City slickers with green thumbs: top ways to garden in the city
Published on 03.05.2018
Allotment gardens rose to prominence in 19th century Europe along with widespread industrialization and urbanization. Often located along the edges of railways, roads or factories, these gardens originally gave working-class families the chance to supplement their diet with fresh produce. These days, they primarily provide an open-air retreat from the nearby city.
Take a walk on the wild side of gardening. Guerrilla gardeners are urbanites who look for unused greenspaces in cities to start planting. Without any official permission, these green guerrillas typically do their planting and watering at night. They may face the occasional fine, but people (and sometimes the local government) appreciate these grassroots efforts to green and beautify the city.
Shared and community gardens
Urban community gardens often serve as a symbol of community spirit, providing local fresh vegetables in the middle of an urban environment. If your neighborhood doesn’t already have a local gardening group that you can join, do some scouting. Sometimes, vacant lots can be used by community groups for free, and you can even find garden matchmaking websites that connect gardeners to people with land to share.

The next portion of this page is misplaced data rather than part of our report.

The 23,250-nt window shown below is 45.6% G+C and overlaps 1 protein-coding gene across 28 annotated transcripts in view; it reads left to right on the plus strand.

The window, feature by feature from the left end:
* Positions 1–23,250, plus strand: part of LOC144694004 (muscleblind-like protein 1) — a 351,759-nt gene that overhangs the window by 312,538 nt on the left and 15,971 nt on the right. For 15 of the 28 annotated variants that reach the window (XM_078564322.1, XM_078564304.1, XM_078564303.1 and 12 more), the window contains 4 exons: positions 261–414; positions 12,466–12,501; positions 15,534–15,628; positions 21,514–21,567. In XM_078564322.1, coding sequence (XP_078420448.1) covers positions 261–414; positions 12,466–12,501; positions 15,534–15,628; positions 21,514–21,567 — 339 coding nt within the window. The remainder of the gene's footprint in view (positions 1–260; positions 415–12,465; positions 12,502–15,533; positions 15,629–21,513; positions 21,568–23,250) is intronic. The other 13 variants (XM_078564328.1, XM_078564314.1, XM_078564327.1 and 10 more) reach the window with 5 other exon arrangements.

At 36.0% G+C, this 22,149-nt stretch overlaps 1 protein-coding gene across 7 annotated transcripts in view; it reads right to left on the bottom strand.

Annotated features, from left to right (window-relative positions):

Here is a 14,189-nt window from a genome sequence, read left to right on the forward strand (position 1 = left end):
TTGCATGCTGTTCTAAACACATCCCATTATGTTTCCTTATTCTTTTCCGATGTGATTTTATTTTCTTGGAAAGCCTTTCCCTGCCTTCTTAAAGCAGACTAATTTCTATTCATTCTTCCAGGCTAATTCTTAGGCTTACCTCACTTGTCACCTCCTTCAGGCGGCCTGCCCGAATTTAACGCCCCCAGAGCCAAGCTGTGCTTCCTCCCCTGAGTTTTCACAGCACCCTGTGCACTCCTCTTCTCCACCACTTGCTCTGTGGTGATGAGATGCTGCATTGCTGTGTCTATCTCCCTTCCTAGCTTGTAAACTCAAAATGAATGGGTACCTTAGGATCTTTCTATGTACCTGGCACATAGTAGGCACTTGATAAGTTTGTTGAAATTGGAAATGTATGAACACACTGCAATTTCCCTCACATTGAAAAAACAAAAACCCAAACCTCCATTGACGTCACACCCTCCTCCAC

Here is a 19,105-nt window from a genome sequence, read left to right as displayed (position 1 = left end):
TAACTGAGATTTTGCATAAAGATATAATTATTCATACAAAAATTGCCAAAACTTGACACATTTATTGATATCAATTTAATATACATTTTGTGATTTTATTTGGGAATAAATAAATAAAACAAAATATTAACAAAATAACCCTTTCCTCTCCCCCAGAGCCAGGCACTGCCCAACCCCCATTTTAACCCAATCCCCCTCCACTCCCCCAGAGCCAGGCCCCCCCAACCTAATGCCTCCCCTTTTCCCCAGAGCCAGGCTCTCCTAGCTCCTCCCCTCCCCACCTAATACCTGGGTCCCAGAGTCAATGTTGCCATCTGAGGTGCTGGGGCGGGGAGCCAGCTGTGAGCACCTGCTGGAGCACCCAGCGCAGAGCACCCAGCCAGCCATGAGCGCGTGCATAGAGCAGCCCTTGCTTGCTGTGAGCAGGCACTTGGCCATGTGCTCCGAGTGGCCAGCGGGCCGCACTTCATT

Indoor farming can take many forms, several of which are described in greater detail in the sections below. Whether you use the traditional pot or one of the many commercially available LED terrariums or hydroponic systems, many options are available. One popular option is to start an herb garden in the kitchen.
The wall garden is a method often used by guerrilla gardeners, but you can also do it on the side of your own building or balcony wall. You can artistically arrange old PET bottles filled with soil or purchase a wall planter with as many fabric pockets as you need. Wall gardening is a very attractive solution for cities where available space is limited.
You don’t actually need a piece of ground. Take buckets, pots, pans or any kind of container and fill it with dirt. Container gardens can go anywhere you have space – whether inside by the window, or out on the balcony, roof or window ledge.
If you select the right plants, tiny gardens can be planted in wine corks, old shoes or even eggshells. Guerrilla gardeners sometimes design tiny gardens inside potholes or in places where a brick is missing in the pavement.
A window farm could be as simple as a few containers on your windowsill, but nowadays, when people talk about window farms, they are referring to plants grown using hydroponics in upcycled PET bottles arranged in vertical rows. It’s a good way to get a high yield of herbs, strawberries and other non-root plants all year round.
Rethinking the (concrete) jungle
While it’s true that cities are getting greener by design, everyday people can contribute, too. Everyone’s living situation is unique, but we can all add a little bit of green to our cities. Obviously, it is a very environmentally friendly hobby to pursue, but most of all it’s a lot of fun!